Mark Coeckelbergh

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Should we grant rights to artificially intelligent robots? Most current and near-future robots do not meet the hard criteria set by deontological and utilitarian theory. Virtue ethics can avoid this problem with its indirect approach. However, both direct and indirect arguments for moral consideration rest on ontological features of entities, an approach(More)
The development of pet robots, toy robots, and sex robots suggests a near-future scenario of habitual living with ‘personal’ robots. How should we evaluate their potential impact on the quality of our lives and existence? In this paper, I argue for an approach to ethics of personal robots that advocates a methodological turn from robots to humans, from mind(More)
This paper argues that our understanding of many human-robot relations can be enhanced by comparisons with human-animal relations and by a phenomenological approach which highlights the significance of how robots appear to humans. Some potential gains of this approach are explored by discussing the concept of alterity, diversity and change in human-robot(More)
Can we build ‘moral robots’? If morality depends on emotions, the answer seems negative. Current robots do not meet standard necessary conditions for having emotions: they lack consciousness, mental states, and feelings. Moreover, it is not even clear how we might ever establish whether robots satisfy these conditions. Thus, at most, robots could be(More)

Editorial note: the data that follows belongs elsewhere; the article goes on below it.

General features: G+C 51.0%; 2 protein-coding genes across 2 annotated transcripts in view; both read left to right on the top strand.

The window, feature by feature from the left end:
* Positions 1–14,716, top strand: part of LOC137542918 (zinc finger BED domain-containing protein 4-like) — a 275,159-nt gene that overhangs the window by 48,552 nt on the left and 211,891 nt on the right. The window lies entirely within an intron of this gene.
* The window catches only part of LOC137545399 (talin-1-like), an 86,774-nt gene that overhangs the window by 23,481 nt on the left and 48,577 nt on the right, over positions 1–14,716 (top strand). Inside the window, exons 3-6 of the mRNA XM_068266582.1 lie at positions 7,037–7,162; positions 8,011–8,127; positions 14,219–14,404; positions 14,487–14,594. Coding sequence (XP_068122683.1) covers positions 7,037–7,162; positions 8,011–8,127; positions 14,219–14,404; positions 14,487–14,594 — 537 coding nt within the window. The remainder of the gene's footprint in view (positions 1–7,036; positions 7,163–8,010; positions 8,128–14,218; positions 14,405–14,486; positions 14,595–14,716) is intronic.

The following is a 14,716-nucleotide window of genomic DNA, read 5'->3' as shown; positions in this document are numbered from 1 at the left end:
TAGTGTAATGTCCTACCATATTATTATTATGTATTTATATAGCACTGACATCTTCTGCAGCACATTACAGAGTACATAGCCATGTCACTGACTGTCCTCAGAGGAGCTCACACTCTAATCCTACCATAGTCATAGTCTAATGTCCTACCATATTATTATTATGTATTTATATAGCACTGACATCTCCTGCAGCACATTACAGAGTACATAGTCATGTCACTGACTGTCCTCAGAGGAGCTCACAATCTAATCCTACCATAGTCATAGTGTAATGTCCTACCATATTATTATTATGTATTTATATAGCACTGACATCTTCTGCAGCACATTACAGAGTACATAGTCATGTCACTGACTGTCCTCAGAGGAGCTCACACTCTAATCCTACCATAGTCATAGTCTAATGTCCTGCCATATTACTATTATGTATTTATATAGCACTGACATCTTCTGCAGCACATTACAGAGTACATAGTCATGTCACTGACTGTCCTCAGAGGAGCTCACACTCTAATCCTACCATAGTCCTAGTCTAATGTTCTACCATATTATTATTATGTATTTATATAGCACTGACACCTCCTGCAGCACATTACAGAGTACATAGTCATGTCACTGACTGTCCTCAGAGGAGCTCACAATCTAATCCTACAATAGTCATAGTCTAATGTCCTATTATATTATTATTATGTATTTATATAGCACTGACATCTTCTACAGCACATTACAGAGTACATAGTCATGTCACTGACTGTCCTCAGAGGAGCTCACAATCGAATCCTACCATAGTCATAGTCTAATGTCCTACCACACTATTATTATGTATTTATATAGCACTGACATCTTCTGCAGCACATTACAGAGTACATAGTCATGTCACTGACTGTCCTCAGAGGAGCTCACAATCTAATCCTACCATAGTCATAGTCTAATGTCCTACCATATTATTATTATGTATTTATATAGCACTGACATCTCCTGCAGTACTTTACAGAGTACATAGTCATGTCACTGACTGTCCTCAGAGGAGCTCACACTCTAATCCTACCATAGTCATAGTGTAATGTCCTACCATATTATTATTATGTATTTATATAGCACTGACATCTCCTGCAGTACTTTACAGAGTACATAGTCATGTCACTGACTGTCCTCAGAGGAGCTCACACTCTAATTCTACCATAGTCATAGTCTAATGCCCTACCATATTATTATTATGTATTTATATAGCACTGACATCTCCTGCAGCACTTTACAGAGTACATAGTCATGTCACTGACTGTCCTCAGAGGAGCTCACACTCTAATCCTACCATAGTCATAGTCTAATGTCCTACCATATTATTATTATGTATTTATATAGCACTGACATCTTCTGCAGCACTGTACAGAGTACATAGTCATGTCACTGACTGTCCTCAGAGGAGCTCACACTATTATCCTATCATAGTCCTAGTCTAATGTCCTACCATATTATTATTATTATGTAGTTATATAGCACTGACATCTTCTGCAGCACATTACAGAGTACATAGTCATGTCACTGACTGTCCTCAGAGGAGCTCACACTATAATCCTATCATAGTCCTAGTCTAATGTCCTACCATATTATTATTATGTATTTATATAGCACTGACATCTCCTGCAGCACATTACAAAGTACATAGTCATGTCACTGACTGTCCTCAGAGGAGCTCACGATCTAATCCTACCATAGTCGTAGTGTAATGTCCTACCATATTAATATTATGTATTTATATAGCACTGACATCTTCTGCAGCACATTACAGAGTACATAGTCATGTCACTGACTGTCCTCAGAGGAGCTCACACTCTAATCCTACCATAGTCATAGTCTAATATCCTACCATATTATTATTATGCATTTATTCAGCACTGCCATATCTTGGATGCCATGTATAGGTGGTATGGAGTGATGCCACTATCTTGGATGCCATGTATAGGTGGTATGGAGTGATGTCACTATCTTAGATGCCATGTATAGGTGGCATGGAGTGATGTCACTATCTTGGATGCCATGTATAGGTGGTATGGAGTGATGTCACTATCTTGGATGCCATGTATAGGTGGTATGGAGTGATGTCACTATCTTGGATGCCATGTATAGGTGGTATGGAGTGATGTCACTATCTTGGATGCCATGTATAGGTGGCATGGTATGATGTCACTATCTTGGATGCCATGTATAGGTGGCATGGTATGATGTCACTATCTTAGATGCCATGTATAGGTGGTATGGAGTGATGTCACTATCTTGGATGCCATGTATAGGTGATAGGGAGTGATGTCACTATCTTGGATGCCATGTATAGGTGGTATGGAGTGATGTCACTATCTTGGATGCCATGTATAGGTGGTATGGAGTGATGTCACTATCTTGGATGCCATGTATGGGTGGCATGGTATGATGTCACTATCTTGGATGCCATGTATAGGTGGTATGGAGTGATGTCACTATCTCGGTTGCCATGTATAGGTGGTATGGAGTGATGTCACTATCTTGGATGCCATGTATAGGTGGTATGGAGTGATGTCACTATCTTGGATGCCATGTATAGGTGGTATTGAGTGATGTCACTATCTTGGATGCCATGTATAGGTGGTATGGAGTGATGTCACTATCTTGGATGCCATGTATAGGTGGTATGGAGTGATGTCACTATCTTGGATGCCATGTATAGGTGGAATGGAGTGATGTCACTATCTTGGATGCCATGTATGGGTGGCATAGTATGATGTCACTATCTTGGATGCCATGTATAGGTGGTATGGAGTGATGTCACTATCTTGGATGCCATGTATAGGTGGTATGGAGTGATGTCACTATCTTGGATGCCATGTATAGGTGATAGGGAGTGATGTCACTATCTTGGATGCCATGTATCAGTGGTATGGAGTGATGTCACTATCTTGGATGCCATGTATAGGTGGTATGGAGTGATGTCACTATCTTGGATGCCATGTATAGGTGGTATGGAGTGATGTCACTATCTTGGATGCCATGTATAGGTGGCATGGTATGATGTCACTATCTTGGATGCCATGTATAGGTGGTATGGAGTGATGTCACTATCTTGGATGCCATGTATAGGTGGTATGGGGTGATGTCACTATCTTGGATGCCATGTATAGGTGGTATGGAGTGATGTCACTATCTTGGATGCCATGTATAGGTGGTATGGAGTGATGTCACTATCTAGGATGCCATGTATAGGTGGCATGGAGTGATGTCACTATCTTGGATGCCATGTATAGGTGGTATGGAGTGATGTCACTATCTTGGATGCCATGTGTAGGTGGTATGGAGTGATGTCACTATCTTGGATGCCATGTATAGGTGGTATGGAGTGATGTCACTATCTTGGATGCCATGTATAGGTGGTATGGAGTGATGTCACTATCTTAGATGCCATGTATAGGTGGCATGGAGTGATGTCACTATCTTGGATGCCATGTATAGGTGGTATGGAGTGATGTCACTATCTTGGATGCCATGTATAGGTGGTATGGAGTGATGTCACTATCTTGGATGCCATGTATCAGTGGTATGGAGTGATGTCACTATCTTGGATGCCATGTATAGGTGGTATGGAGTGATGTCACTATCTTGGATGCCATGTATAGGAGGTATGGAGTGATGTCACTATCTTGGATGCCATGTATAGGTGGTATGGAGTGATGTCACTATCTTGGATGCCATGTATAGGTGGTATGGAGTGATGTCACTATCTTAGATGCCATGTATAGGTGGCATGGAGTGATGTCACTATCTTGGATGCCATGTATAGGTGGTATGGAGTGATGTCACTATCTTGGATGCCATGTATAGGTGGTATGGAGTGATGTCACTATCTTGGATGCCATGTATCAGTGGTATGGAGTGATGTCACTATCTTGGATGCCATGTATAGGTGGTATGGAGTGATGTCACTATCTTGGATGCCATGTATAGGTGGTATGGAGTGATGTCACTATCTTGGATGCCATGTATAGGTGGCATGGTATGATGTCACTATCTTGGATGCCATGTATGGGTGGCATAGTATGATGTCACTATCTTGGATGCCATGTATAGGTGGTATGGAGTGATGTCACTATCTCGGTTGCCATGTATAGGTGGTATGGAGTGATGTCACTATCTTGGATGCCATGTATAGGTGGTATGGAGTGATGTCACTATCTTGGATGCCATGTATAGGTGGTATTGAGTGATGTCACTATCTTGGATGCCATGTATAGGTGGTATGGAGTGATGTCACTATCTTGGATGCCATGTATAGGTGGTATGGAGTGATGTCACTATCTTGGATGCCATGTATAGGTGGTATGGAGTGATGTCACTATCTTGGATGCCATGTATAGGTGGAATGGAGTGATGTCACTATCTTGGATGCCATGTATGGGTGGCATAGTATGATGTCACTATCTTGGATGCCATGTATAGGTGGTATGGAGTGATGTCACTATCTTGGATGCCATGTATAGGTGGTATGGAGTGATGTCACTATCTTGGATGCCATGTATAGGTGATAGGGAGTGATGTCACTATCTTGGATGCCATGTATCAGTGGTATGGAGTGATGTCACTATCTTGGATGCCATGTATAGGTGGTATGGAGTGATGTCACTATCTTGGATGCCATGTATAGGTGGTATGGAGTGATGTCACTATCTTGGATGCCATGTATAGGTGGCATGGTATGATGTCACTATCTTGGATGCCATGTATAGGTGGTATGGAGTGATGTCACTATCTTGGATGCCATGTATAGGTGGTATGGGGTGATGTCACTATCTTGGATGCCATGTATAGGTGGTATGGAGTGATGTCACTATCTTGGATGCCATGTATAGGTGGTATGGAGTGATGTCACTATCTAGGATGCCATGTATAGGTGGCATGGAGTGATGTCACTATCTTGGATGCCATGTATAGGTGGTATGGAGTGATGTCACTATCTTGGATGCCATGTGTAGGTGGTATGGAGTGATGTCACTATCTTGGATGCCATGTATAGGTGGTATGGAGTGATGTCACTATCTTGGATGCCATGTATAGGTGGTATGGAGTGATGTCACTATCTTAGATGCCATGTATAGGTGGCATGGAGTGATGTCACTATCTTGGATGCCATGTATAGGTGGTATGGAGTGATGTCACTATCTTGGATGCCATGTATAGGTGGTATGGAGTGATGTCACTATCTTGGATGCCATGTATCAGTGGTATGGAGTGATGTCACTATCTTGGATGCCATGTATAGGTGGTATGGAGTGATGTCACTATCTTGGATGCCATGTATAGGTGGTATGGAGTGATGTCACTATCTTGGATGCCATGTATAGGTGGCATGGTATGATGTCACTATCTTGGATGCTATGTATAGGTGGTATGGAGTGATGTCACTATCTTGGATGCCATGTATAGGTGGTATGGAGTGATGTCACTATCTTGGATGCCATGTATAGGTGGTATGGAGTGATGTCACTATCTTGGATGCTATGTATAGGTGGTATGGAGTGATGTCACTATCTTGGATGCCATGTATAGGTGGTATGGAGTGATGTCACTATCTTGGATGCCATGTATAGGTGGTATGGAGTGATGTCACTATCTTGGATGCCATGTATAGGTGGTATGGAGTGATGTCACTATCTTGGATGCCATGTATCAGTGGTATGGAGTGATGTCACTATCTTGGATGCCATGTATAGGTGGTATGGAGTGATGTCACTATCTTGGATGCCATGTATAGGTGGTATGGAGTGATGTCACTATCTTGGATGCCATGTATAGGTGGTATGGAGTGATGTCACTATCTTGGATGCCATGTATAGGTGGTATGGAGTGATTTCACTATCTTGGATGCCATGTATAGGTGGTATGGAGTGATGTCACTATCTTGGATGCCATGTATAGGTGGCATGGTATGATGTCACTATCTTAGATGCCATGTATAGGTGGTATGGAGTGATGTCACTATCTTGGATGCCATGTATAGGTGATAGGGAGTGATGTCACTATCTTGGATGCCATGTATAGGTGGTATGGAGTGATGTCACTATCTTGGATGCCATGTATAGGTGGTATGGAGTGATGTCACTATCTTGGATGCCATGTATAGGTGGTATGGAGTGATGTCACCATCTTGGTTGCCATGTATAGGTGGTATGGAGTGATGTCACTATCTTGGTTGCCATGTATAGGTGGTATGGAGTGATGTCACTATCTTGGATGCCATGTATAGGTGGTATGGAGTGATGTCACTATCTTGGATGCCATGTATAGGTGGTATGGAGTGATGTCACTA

Contemporary health care relies on electronic devices. These technologies are not ethically neutral but change the practice of care. In light of Sennett's work and that of other thinkers (Dewey, Dreyfus, Borgmann) one worry is that "e-care"--care by means of new information and communication technologies--does not promote skilful and careful engagement with(More)
Many philosophical and public discussions of the ethical aspects of violent computer games typically centre on the relation between playing violent videogames and its supposed direct consequences on violent behaviour. But such an approach rests on a controversial empirical claim, is often one-sided in the range of moral theories used, and remains on a(More)
Can we trust robots? Responding to the literature on trust and e-trust, this paper asks if the question of trust is applicable to robots, discusses different approaches to trust, and analyses some preconditions for trust. In the course of the paper a phenomenological-social approach to trust is articulated, which provides a way of thinking about trust that(More)
Contemporary technology creates a proliferation of nonhuman artificial entities such as robots and intelligent information systems. Sometimes they are called ‘artificial agents’. But are they agents at all? And if so, should they be considered as moral agents and be held morally responsible? They do things to us in various ways, and what happens can be and(More)
How should we make sense of ‘personal’ human-robot relations, given that many people view robots as ‘mere machines’? This paper proposes that we understand human-robot relations from a phenomenological view as social relations in which robots are constructed as quasi-others. It is argued that language mediates in this construction. Responding to research by(More)